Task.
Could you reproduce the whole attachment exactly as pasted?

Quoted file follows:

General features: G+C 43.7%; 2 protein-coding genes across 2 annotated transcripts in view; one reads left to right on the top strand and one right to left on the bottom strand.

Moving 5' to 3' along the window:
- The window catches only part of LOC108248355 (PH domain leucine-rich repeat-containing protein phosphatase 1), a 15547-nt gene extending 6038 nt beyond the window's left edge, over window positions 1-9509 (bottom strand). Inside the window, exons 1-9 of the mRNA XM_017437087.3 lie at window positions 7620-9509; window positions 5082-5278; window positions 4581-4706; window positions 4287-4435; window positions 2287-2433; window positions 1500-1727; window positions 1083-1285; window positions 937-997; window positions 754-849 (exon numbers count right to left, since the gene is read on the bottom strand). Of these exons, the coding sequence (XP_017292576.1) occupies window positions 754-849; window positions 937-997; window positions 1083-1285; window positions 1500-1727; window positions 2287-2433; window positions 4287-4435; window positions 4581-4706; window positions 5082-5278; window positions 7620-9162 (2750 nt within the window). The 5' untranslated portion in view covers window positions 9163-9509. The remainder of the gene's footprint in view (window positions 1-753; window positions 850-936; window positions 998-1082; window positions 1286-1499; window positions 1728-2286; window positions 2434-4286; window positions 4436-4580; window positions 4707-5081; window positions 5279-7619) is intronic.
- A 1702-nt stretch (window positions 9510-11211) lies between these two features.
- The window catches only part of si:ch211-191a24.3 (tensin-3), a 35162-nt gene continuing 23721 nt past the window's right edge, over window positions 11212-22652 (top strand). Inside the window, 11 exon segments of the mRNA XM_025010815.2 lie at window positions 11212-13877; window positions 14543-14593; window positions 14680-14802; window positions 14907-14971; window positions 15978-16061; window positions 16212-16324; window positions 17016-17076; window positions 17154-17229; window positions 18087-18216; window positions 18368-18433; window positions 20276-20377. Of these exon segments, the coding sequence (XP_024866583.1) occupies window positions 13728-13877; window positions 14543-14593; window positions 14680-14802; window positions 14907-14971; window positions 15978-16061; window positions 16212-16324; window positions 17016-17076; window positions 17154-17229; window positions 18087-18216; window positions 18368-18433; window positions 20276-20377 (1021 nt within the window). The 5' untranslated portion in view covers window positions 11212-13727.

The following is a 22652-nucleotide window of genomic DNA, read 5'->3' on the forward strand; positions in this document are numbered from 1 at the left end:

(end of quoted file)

General features: G+C 43.7%; 2 protein-coding genes across 2 annotated transcripts in view; one reads left to right on the top strand and one right to left on the bottom strand.

Moving 5' to 3' along the window:
- The window catches only part of LOC108248355 (PH domain leucine-rich repeat-containing protein phosphatase 1), a 15547-nt gene extending 6038 nt beyond the window's left edge, over window positions 1-9509 (bottom strand). Inside the window, exons 1-9 of the mRNA XM_017437087.3 lie at window positions 7620-9509; window positions 5082-5278; window positions 4581-4706; window positions 4287-4435; window positions 2287-2433; window positions 1500-1727; window positions 1083-1285; window positions 937-997; window positions 754-849 (exon numbers count right to left, since the gene is read on the bottom strand). Of these exons, the coding sequence (XP_017292576.1) occupies window positions 754-849; window positions 937-997; window positions 1083-1285; window positions 1500-1727; window positions 2287-2433; window positions 4287-4435; window positions 4581-4706; window positions 5082-5278; window positions 7620-9162 (2750 nt within the window). The 5' untranslated portion in view covers window positions 9163-9509. The remainder of the gene's footprint in view (window positions 1-753; window positions 850-936; window positions 998-1082; window positions 1286-1499; window positions 1728-2286; window positions 2434-4286; window positions 4436-4580; window positions 4707-5081; window positions 5279-7619) is intronic.
- A 1702-nt stretch (window positions 9510-11211) lies between these two features.
- The window catches only part of si:ch211-191a24.3 (tensin-3), a 35162-nt gene continuing 23721 nt past the window's right edge, over window positions 11212-22652 (top strand). Inside the window, 11 exon segments of the mRNA XM_025010815.2 lie at window positions 11212-13877; window positions 14543-14593; window positions 14680-14802; window positions 14907-14971; window positions 15978-16061; window positions 16212-16324; window positions 17016-17076; window positions 17154-17229; window positions 18087-18216; window positions 18368-18433; window positions 20276-20377. Of these exon segments, the coding sequence (XP_024866583.1) occupies window positions 13728-13877; window positions 14543-14593; window positions 14680-14802; window positions 14907-14971; window positions 15978-16061; window positions 16212-16324; window positions 17016-17076; window positions 17154-17229; window positions 18087-18216; window positions 18368-18433; window positions 20276-20377 (1021 nt within the window). The 5' untranslated portion in view covers window positions 11212-13727.

The following is a 22652-nucleotide window of genomic DNA, read 5'->3' on the forward strand; positions in this document are numbered from 1 at the left end: